In 2012, Amazon entered the market after acquiring the Indian price comparison site Junglee.com, and the consumer-to-consumer firm eBay invested in Indian competitor Snapdeal.
While neither Snapdeal nor eBay have revealed the details of eBay’s stake, some analysts estimate it could be as high as 40 percent and Devin Wenig, president of eBay Marketplaces, has hinted that an outright acquisition may be on the horizon.
FDI Pours In Despite Legal Restrictions
In recent months, FDI has been pouring into India’s e-commerce sector despite legal restrictions and FDI caps.
Just last month, Snapdeal raised US$133.7 million in an investment round led by eBay, and last October FlipKart raised US$360 million in its own investment round. Deals tracker VCCEdge reported that e-commerce deals amounted to US$602 million in 2013, while there have already been US$288 million in deals this year spread out across 10 transactions.
As an increasing number of large deals are made in India’s e-commerce industry, foreign investors have signaled an eagerness to get in on the action regardless of government restrictions on FDI.
Despite permitting 100 percent FDI in business-to-business (B2B) e-commerce, FDI in business-to-consumer (B2C) e-commerce remains strictly prohibited and bound by FDI restrictions on the retail sector more generally. Because the travel and tourism industry is not subject to stringent restrictions on FDI in retail, however, travel-related e-commerce has remained relatively uninhibited by FDI regulations.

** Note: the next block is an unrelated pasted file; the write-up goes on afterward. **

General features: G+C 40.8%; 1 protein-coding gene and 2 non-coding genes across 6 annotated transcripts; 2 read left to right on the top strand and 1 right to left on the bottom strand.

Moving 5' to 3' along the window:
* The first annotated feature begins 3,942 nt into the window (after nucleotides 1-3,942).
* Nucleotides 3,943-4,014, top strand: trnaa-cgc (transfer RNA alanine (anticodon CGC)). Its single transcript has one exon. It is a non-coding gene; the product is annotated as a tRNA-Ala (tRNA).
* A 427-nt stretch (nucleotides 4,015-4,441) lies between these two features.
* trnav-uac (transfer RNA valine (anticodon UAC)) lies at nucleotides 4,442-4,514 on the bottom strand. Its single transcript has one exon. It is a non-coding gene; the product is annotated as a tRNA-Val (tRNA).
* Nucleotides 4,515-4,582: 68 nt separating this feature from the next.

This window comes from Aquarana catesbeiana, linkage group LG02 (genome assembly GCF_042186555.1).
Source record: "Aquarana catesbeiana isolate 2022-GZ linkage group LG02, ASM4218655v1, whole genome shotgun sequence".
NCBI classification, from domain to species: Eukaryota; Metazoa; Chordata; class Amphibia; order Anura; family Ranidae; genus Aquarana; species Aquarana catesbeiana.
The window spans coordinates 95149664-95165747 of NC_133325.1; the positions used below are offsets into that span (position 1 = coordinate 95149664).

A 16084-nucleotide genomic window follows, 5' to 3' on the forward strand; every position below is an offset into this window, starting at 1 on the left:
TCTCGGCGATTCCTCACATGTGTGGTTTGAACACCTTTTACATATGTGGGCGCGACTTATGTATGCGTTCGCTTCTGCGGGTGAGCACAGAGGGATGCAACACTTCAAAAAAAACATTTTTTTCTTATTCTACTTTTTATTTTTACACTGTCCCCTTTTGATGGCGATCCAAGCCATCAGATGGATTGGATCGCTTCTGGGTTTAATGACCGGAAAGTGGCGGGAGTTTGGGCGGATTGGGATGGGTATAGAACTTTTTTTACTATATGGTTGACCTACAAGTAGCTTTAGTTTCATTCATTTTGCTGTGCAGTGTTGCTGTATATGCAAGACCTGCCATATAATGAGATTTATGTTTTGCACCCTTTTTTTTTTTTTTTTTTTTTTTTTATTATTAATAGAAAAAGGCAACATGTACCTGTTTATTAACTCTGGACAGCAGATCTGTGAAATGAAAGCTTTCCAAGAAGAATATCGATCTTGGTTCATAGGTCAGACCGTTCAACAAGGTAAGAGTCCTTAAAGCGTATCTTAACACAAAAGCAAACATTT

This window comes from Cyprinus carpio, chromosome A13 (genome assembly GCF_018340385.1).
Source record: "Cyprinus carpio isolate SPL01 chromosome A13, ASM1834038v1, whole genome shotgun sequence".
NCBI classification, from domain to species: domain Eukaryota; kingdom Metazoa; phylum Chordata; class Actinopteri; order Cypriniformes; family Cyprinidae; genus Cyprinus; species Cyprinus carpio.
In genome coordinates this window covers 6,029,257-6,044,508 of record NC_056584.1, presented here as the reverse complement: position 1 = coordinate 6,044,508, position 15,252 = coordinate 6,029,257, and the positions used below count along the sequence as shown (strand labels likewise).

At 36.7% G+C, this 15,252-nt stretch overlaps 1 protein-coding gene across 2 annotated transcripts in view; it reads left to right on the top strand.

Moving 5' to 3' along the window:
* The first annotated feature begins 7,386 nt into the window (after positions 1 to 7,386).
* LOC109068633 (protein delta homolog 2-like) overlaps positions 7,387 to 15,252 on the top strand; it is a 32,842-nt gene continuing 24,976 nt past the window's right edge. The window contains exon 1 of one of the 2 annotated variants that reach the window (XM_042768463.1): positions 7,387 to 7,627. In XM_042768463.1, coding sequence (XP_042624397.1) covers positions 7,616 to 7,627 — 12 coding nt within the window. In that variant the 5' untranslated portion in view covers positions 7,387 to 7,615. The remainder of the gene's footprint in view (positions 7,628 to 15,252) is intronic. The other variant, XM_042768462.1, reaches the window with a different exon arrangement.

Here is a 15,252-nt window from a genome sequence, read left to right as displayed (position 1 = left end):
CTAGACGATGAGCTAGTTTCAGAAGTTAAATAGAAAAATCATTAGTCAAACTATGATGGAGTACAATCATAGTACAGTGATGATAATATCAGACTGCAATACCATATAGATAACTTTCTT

Many foreign investors have worked around India’s retail FDI restrictions by adopting the increasingly popular “marketplace model,” whereby local independent merchants sell goods directly to consumers, and the platform earns commissions from those merchants.
In addition to not being subject to FDI restrictions, the marketplace model enables retail platforms to operate without holding inventory or dealing with India’s underdeveloped logistical and transportation infrastructure.
Both eBay and Amazon, along with local operators Snapdeal and FlipKart, have already adopted this marketplace model, and Walmart – which is also reportedly preparing to enter into the country – has announced it will soon be following suit.
While international companies have been pushing hard for liberalization of India’s retail FDI policies, traditional brick-and-mortar retailers have lobbied for a ban on FDI in e-commerce, fearing they won’t be able to compete with the likes of Amazon and eBay.